5 Things Washington: Committee Days, Diane Oakes, What You Missed

What a week! We hosted over 300 folks at our Spokane event, and followed that up by tracking legislative committee action in Olympia. So, we flag a few things for you in this issue that we think are important. But, you can always find more coverage on Washington State health policy at our site – along with eight other states where we are tracking health care and health policy action!

 


With help from Emily Boerger

 

 

1.  DOJ looking at Prov-Swedish deal

In a recent quarterly report from Providence St. Joseph, the hospital system disclosed that it was under investigation by the US Department of Justice. From the filing: “On July 22, 2019, the U.S. Department of Justice served Swedish Health Services with a Civil Investigative Demand requesting documents pertaining to certain arrangements and joint ventures and physician organizations.”

The report shows Providence made $250m (operating income) through the first six months of 2019 on a book of business of $12.6b. Modern Healthcare provides a good run down of recent Prov headlines, both positive and negative.

 

2. What you missed in Spokane

We hosted over 300 folks at the 2019 Inland NW State of Reform Health Policy Conference, including some of the most important leaders and organizations in the state. If you missed the conference, you may know that we capture some of the sights and sounds of the day in a highlight video we show to close the event. You can check that out here.

You can also see some of the stories and sights from social media for a sense of the conversations this year, like this one from CHPW or this one from Wagstaff. Another is from Greg Knapp at MultiCare or this from Jon Brumbach at Beacon Health Options.


3. “Blue Button” and 21st Century Cures Act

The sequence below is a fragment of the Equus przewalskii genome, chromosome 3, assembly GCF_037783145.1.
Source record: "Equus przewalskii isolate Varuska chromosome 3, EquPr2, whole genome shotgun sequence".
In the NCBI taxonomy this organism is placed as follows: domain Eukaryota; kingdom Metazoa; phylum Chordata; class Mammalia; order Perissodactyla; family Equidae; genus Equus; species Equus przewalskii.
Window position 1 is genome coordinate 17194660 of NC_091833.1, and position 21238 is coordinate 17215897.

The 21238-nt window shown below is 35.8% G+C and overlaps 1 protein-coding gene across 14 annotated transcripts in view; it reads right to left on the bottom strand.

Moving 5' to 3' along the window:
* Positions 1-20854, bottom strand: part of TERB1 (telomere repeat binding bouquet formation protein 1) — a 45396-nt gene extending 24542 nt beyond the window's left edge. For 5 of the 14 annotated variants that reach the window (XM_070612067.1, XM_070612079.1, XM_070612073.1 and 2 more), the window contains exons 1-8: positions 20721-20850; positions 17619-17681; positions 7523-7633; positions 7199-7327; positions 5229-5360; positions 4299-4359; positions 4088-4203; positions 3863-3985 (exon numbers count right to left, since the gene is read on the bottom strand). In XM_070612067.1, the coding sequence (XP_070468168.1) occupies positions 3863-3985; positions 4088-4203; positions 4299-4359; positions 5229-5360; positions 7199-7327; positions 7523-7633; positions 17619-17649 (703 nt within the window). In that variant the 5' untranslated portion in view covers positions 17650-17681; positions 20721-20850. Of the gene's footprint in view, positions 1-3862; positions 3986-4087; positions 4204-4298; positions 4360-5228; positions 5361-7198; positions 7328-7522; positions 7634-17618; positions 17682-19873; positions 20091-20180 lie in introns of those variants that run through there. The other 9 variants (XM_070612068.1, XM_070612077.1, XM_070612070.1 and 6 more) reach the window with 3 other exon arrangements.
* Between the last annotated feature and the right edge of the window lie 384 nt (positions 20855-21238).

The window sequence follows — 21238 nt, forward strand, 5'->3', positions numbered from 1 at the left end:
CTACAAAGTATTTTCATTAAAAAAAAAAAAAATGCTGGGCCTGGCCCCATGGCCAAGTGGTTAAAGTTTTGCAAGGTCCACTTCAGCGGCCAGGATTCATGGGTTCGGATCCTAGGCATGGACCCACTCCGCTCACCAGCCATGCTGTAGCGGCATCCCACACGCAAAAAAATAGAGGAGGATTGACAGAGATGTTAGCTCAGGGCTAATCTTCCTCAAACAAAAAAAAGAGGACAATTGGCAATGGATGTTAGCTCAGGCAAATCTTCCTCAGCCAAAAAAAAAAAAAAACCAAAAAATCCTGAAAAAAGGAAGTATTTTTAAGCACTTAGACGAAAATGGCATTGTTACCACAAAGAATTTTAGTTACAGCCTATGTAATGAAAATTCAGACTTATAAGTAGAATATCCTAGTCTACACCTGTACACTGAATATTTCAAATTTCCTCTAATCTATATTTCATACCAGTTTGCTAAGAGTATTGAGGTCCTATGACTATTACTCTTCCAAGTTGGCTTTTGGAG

Two of the more interesting happenings in data that you probably haven’t heard about may quickly push the sector towards greater consumerism. The Blue Button 2.0 initiative out of HHS will provide Medicare (and aspirationally Medicaid) claims data to app developers and coders. The idea is to allow entrepreneurs to build business models and services using this data to offer consumers better tools to navigate the health care ecosystem.

The 21st Century Cures Act, a bill that got little coverage outside of DC, tech, or drug sectors, requires that patients be able to access all of their electronic health information at no cost. A proposed ONC rule sets that implementation deadline at January 1st. Meanwhile, the bill allows for fasttracking at the FDA of new medical devices. Last week, the first “autonomous artificially intelligent medical device” was approved.

4. Video: Diane Oakes, Arcora Foundation

Diane Oakes is the President and CEO of Arcora Foundation. She joins us in this edition of “What They’re Watching” to discuss the importance of oral health and the foundation’s work to help increase access to care.

“I think it’s important for policymakers to understand that oral disease is an indicator of health status and social status for people in our state — and the disparities are significant. People of color, children of color, and low-income populations are significantly more likely to experience tooth decay and gum disease. And this impacts their employability, it impacts their ability to learn in school, and to have healthy aging.”

 

5. House “Committee Days” in Olympia

House members met in Olympia this week for information sessions and some minor re-org work. Importantly, the content of these meetings can sometimes foreshadow topics that will be teed up in the legislative session. If that’s the case, look for work on PBM reform, on supporting transitions from acute to post-acute care, and possibly some additional work related to long term care within the 1115 waiver framework.

Notable also was the progress DCYF has made under Secretary Ross Hunter. Out of state placements for hard-to-place foster kids is down over 50%, from 83 kids to 33 kids. Licensed foster homes in the state are up about 10% from 2015 lows. Things appear to have turned around in a very complicated foster care system.